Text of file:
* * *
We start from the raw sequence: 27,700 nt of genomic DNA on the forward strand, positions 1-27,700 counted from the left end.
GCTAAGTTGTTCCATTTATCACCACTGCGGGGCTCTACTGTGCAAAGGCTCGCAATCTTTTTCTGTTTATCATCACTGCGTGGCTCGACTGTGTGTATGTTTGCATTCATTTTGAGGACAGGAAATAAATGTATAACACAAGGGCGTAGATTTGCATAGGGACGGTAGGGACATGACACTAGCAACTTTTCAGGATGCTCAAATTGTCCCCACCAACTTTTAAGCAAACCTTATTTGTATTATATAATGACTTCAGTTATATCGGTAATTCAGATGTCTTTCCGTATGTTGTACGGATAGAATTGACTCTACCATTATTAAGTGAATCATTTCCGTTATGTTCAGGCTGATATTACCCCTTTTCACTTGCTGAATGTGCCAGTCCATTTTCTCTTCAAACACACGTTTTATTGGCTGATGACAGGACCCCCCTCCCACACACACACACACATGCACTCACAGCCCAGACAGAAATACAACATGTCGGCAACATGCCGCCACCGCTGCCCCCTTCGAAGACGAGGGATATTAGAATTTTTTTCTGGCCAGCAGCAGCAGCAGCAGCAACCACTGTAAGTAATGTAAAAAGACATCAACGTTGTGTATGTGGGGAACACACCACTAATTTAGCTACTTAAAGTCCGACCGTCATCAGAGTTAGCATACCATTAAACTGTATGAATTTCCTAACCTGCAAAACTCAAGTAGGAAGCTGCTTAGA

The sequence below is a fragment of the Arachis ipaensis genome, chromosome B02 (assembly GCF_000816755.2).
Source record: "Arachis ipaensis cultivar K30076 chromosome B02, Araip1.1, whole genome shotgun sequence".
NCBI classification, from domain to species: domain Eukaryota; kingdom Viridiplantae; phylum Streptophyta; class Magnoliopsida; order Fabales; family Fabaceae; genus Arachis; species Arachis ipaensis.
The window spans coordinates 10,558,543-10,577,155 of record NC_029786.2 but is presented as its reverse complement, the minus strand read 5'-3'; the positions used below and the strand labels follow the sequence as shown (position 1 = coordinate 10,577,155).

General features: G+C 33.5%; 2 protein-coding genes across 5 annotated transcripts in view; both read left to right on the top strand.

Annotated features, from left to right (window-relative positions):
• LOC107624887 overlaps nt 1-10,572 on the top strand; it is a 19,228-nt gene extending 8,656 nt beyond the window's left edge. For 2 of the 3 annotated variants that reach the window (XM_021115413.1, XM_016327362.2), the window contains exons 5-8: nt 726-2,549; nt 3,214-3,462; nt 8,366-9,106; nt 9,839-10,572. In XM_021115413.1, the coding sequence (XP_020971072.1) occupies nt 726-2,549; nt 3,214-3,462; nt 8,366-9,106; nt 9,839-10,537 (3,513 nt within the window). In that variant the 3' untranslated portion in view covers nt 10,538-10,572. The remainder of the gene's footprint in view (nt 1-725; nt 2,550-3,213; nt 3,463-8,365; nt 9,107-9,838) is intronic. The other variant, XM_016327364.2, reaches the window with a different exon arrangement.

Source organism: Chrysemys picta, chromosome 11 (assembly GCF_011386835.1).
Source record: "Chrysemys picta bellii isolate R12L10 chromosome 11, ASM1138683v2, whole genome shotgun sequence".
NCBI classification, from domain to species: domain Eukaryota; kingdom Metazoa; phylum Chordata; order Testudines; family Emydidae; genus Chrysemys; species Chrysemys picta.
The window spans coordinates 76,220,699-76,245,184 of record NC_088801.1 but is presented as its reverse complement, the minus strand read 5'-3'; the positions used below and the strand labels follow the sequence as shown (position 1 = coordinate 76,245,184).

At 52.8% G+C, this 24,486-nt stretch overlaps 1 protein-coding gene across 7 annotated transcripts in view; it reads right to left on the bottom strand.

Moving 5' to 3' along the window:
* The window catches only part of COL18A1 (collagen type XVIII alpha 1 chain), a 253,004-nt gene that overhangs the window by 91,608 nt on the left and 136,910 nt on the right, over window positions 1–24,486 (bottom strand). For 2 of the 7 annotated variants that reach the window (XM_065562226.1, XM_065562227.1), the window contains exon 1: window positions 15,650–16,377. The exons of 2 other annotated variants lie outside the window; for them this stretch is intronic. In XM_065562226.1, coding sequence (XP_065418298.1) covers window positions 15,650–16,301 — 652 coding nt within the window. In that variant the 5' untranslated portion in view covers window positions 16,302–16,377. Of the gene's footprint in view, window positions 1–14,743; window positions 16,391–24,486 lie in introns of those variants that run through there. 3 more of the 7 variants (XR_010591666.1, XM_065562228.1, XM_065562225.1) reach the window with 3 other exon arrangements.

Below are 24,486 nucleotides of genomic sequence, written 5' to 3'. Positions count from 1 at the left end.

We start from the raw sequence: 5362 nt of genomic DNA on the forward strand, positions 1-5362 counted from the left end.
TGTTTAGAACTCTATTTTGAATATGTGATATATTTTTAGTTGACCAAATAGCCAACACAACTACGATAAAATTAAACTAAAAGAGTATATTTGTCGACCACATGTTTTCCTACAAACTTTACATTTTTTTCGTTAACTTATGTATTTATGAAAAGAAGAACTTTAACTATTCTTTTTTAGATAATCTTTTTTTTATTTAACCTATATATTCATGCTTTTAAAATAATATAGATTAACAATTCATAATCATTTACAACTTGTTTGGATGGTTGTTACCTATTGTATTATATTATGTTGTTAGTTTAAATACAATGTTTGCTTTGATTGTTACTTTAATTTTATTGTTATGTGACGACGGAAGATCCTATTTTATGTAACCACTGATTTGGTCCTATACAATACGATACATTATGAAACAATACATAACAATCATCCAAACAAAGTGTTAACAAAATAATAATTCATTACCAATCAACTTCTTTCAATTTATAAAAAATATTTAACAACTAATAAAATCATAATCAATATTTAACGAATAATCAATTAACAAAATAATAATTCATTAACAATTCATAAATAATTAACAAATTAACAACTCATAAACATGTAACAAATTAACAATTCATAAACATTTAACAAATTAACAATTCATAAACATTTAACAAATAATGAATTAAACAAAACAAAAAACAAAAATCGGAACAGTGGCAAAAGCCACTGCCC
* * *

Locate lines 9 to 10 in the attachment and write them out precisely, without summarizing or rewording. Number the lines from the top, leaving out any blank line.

• LOC107624887 overlaps nt 1-10,572 on the top strand; it is a 19,228-nt gene extending 8,656 nt beyond the window's left edge. For 2 of the 3 annotated variants that reach the window (XM_021115413.1, XM_016327362.2), the window contains exons 5-8: nt 726-2,549; nt 3,214-3,462; nt 8,366-9,106; nt 9,839-10,572. In XM_021115413.1, the coding sequence (XP_020971072.1) occupies nt 726-2,549; nt 3,214-3,462; nt 8,366-9,106; nt 9,839-10,537 (3,513 nt within the window). In that variant the 3' untranslated portion in view covers nt 10,538-10,572. The remainder of the gene's footprint in view (nt 1-725; nt 2,550-3,213; nt 3,463-8,365; nt 9,107-9,838) is intronic. The other variant, XM_016327364.2, reaches the window with a different exon arrangement.

Source organism: Chrysemys picta, chromosome 11 (assembly GCF_011386835.1).